60s elderly spouses at lawyer office sign marriage contract

Will vs. Trust: What’s the Difference?

Wills and trusts are both important documents for doing your Massachusetts estate plan. They serve different purposes but they can work together to create a comprehensive estate plan. These are the main differences between a living trust and a last will and testament: Whether probate is involved What assets and legal affairs are affected When the instrument…

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What to Do if You’re a Trustee

So, you’re a trustee of a Massachusetts trust. On one hand, the good news is the person who created the trust respects you and finds you to be a trustworthy person. On the other hand, you have a mighty responsibility to manage that trust. But don’t worry, because with the right information and guidance from…

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The Flexibility of Living Trusts

What is a Trust? A living trust is a legal document that can hold legal title to your assets. Think of it like a box where you can hold your assets for your benefit during your lifetime, and thereafter for the benefit of another person (beneficiary). You can manage the trust yourself or choose someone…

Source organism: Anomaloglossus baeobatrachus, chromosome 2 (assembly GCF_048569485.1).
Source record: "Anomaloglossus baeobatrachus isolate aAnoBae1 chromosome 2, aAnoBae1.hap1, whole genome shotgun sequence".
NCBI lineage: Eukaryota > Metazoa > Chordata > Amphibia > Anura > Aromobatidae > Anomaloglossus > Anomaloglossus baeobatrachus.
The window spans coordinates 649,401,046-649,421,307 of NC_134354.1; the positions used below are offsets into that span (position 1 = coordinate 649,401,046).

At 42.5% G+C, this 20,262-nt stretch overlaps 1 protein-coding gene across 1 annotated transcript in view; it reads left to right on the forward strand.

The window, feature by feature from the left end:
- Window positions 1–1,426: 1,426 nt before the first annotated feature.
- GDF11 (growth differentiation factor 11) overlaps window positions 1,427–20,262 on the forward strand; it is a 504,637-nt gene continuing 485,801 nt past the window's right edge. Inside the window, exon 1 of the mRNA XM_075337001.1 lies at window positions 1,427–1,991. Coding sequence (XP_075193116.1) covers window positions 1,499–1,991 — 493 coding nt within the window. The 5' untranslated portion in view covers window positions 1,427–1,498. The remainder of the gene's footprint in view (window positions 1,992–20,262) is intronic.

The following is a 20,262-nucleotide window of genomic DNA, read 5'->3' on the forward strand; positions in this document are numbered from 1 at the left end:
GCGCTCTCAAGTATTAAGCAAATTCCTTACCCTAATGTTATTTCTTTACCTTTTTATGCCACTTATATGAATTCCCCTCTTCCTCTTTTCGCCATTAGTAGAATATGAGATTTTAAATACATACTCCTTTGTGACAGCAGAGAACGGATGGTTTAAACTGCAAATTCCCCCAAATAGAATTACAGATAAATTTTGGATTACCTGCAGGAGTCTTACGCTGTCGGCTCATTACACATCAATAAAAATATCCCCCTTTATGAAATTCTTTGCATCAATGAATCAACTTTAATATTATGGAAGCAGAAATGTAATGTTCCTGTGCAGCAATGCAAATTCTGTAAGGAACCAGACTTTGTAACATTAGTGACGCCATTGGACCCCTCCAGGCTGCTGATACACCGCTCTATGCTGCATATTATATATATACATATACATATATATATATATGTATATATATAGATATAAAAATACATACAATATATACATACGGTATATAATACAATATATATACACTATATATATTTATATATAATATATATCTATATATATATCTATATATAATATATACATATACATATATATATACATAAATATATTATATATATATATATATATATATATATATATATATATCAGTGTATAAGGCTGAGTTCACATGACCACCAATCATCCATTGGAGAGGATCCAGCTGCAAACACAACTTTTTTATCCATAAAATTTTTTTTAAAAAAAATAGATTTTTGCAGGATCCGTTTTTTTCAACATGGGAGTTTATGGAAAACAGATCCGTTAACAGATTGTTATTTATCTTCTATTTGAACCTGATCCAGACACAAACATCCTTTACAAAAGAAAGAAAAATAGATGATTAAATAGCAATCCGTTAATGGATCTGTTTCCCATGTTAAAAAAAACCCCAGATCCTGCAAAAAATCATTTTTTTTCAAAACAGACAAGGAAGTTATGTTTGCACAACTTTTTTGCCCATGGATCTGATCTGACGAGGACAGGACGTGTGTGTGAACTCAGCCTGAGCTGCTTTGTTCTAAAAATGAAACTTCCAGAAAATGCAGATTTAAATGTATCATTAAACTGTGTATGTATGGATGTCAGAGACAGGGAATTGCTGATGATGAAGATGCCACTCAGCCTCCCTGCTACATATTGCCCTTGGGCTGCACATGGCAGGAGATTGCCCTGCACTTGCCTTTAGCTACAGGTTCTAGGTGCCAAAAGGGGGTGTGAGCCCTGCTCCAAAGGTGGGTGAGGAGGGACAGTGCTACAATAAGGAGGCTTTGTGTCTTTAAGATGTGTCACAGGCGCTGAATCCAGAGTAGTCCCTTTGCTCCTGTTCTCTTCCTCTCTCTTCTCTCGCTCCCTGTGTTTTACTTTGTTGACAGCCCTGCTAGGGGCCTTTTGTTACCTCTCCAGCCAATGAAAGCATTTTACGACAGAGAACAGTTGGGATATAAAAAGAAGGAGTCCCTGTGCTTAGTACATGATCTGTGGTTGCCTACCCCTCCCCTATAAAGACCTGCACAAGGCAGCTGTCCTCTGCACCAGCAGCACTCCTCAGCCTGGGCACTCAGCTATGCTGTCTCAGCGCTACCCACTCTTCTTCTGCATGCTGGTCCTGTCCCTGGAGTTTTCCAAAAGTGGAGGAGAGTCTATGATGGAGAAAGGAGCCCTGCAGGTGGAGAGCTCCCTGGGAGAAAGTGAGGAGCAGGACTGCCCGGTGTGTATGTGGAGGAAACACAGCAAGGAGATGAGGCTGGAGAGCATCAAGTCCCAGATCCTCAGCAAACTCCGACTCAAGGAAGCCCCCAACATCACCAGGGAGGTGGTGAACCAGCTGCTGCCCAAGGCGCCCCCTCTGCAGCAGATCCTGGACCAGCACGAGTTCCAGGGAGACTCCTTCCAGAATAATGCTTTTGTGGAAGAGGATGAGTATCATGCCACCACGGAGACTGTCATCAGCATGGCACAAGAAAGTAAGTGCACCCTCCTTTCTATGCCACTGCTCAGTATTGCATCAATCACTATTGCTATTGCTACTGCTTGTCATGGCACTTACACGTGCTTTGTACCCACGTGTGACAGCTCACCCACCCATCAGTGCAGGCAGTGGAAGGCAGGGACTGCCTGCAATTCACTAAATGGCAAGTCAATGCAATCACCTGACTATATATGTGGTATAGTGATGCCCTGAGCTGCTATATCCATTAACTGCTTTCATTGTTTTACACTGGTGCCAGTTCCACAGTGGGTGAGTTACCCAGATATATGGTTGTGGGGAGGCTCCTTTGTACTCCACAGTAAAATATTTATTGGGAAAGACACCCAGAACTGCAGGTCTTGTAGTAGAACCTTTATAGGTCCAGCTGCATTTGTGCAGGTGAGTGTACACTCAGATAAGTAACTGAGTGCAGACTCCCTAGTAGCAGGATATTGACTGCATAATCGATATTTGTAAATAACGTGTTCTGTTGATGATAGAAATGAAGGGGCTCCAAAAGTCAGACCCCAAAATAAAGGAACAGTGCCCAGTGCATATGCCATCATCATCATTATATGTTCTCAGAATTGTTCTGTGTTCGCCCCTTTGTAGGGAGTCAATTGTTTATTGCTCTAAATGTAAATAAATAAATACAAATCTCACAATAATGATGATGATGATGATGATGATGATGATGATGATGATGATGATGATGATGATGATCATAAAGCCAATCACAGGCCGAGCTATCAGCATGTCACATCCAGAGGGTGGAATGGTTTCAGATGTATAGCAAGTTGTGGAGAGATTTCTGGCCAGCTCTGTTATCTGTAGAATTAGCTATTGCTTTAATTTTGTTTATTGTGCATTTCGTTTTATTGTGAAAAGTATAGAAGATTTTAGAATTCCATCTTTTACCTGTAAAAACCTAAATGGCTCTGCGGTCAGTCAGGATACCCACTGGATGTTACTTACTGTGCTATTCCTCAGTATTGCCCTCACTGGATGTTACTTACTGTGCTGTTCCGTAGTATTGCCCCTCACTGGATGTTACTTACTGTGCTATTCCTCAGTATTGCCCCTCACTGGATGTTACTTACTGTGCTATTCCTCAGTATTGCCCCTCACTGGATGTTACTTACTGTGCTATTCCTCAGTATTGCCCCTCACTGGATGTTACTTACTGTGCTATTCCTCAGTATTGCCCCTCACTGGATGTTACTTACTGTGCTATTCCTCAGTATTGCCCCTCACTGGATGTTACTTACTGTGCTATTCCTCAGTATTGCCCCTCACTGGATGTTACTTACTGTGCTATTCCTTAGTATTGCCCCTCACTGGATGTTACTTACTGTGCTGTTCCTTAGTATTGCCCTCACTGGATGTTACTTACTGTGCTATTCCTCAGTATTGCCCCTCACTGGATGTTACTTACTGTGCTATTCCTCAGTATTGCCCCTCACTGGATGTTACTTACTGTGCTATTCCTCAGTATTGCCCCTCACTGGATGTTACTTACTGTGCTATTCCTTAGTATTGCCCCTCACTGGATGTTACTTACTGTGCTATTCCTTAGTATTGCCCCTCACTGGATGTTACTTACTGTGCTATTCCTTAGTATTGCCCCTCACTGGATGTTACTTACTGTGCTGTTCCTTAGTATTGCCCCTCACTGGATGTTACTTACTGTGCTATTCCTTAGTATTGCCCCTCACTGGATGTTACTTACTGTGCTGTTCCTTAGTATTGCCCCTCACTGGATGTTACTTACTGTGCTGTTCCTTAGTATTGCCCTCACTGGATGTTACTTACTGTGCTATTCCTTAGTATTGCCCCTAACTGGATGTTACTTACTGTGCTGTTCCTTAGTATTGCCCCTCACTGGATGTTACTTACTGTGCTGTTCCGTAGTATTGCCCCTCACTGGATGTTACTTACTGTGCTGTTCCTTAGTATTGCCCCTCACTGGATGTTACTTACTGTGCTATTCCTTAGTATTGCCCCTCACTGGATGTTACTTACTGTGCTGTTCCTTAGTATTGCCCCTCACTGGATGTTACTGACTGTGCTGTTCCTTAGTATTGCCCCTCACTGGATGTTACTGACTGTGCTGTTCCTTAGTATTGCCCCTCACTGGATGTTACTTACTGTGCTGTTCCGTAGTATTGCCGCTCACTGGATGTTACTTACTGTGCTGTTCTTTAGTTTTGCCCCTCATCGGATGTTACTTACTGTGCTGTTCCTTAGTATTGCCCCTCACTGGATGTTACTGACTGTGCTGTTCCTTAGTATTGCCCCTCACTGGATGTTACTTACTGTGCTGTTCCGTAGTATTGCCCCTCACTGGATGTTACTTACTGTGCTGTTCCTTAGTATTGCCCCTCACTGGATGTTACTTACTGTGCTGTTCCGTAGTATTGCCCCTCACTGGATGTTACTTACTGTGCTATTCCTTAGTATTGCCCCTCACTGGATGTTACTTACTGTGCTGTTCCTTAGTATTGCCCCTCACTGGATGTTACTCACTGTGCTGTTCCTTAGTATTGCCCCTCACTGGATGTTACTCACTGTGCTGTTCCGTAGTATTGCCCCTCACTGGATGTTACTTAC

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How to Be a Good Trustee

When someone creates a trust, they must designate a trustee. The trustee is responsible for managing the trust either when the trust is formed or in the future, depending on the type of trust. Many people naturally consider giving a family member or close friend this responsibility. The first thing you have to do to…

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What is an AB Trust?

A trust is a legal document that can take legal title to your assets, like investments, bank accounts, real estate, vehicles, and valuable personal property. An AB trust, also called a credit shelter trust, is designed to minimize estate taxes for married couples by splitting into two trusts upon the first spouse’s death. The Massachusetts…

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What is the Difference Between a Trust vs. a Will?

Wills and trusts are both useful estate planning tools that serve different purposes, and they can work together to create a comprehensive estate plan. The main differences between a trust and a will relate to these issues: (1) whether probate is involved, (2) what assets and legal affairs are affected, and (3) when does the…

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Revocable vs. Irrevocable Trusts

Both revocable and irrevocable trusts protect the assets that you’ve placed in the trust from going through probate. So, both types of trusts will avoid costly court and attorney’s fees, plus the long period of time that assets are tied up in court and inaccessible to those you’ve left them to. However, it’s important to…

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